Fall Newsletter 2016

Hey gang. I have some updates and answers to your questions, but first check this out!

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As I’m getting ready to fly off for a series of trips to study new things and grow as human being, I wanted to blast through any fear that may hold me back. So I went wing walking. This place is called West Coast Spin Doctors in Sequim Washington, a few hours from me. I climbed from the cockpit up to that position at 5,000 feet, then we did barrel rolls, hammer heads, loops. It was unfreaking believable! I will definitely do it again. That’s a 1943 airplane. Fabric wings. Watch where you step!

My fear of heights started when I turned 16. I went skydiving on my birthday and my chute got tangled! As I was spinning toward earth my chute (SHOOT!) looked like Aunt Gurtrudes brazier flapping in the wind. My mental preparation allowed me to transcend that potentially life ending moment, when my outer circumstances looked bleak. Too often we let our outer reality determine our inner reality. That takes us out of our divinity.

I really do believe we co-create this reality with the greater life force. Its our own ceilings that hold us in place. That day I survived, but I put in place a ceiling that has held me back ever since. Wing walking wasn’t about being a daredevil or adrenaline. For me it was simply about trust. Trusting the universe. Trusting my place in it. Trust turned something harrowing into a very peaceful experience. The airplane ride up was the scariest part because of the mental imagery and anticipation, but I pulled myself back to the moment, took a deep breath and felt profoundly open.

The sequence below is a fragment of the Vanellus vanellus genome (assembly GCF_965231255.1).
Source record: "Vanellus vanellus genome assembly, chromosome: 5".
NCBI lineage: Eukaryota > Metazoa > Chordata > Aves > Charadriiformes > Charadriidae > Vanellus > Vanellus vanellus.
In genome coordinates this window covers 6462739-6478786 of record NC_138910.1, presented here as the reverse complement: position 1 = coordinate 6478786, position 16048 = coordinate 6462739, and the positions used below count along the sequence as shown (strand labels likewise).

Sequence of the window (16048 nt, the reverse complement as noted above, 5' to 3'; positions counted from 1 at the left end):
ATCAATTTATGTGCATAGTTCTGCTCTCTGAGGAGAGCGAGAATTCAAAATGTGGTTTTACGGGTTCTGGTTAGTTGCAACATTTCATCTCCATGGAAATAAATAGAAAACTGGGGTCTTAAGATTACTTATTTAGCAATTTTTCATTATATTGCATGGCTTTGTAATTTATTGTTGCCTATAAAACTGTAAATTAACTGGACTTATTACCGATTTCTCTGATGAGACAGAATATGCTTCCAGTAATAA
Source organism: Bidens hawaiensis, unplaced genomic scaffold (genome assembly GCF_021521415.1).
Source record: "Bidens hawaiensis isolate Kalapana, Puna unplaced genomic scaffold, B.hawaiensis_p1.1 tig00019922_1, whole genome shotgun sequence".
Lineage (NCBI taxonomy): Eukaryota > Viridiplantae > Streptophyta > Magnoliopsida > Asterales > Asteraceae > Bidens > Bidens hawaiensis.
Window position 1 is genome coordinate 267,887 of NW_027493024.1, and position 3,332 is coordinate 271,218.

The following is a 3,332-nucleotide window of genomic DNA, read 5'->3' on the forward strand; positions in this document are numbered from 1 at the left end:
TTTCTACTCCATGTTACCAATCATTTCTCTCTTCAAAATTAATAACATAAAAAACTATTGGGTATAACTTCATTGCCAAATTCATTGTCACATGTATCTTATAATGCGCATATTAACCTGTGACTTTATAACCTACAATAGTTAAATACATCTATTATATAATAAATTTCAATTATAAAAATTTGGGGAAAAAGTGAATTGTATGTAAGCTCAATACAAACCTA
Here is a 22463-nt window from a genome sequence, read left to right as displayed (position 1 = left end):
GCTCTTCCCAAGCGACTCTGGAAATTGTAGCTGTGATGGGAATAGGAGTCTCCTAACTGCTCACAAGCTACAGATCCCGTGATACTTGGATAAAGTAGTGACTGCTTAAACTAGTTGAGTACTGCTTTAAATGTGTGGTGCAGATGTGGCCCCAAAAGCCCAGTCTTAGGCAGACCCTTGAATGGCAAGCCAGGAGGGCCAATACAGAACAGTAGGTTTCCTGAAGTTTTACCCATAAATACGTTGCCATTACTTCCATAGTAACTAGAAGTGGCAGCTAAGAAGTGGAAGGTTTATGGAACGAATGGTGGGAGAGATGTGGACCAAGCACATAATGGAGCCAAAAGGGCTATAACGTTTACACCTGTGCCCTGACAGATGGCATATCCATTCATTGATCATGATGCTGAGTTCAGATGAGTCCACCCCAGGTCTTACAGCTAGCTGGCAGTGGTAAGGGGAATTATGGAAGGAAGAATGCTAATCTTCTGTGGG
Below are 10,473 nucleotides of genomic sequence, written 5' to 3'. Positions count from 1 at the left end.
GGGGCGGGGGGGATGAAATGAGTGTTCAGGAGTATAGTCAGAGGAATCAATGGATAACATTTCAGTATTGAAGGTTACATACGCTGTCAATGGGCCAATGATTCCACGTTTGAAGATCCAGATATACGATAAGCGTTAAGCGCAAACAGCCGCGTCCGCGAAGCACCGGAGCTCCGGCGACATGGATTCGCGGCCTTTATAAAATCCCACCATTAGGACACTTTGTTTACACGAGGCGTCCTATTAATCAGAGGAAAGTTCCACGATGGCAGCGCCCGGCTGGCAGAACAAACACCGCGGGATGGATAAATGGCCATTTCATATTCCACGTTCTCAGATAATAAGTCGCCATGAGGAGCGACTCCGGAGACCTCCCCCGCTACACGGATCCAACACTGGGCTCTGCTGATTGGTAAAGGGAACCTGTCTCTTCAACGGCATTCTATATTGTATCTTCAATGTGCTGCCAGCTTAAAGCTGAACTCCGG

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Ben-walk2

Our world is changing. In some ways good, in others really not so good. I just wanted to remind everyone that we are co-creators, not victims. It takes alot of love and consciousness to keep a trillion cells in your body working as one. Envision your desired reality and go boldly toward your dreams…


Back to Wood gas Stuff

Congrats to Pier!. Still looks like a few tweaks are needed, but he’s making gas.

Thanks to the other guys that sent in build pictures. They are buried in my email box between the ads for website design and dick enlargement pills (who spilled the beans) I will find them later and post. 😉


Site updates

1. Physical product sales end this weekend. I was going to end it today at 3pm, but realized it’s Saturday and I still have one last trip to make to the post office early Monday morning, so we can entertain some Sunday stragglers. Don’t dally.